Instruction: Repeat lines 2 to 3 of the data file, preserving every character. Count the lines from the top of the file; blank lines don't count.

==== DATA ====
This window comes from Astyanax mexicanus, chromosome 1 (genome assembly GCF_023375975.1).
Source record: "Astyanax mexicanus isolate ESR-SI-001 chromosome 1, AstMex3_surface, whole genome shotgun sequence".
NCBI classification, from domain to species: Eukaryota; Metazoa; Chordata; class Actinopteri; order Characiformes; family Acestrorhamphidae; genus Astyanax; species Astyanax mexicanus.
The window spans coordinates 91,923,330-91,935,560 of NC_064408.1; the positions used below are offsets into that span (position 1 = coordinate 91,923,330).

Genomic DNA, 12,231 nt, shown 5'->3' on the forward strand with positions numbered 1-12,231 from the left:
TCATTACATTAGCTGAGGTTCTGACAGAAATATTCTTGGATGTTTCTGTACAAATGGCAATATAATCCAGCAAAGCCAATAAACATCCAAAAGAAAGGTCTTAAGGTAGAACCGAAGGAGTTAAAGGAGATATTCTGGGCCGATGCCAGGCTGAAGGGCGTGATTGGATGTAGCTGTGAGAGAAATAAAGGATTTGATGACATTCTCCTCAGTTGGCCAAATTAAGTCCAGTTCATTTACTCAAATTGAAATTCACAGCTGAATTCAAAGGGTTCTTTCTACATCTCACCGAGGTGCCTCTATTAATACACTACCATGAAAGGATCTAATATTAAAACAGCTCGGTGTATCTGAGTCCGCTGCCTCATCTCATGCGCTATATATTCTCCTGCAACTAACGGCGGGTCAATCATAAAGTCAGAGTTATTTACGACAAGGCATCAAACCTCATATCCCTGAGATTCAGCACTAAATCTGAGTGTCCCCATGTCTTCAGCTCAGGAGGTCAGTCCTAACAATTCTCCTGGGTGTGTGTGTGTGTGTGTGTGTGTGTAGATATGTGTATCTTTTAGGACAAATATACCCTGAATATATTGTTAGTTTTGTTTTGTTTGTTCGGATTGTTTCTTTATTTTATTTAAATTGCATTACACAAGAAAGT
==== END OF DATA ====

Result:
Source record: "Astyanax mexicanus isolate ESR-SI-001 chromosome 1, AstMex3_surface, whole genome shotgun sequence".
NCBI classification, from domain to species: Eukaryota; Metazoa; Chordata; class Actinopteri; order Characiformes; family Acestrorhamphidae; genus Astyanax; species Astyanax mexicanus.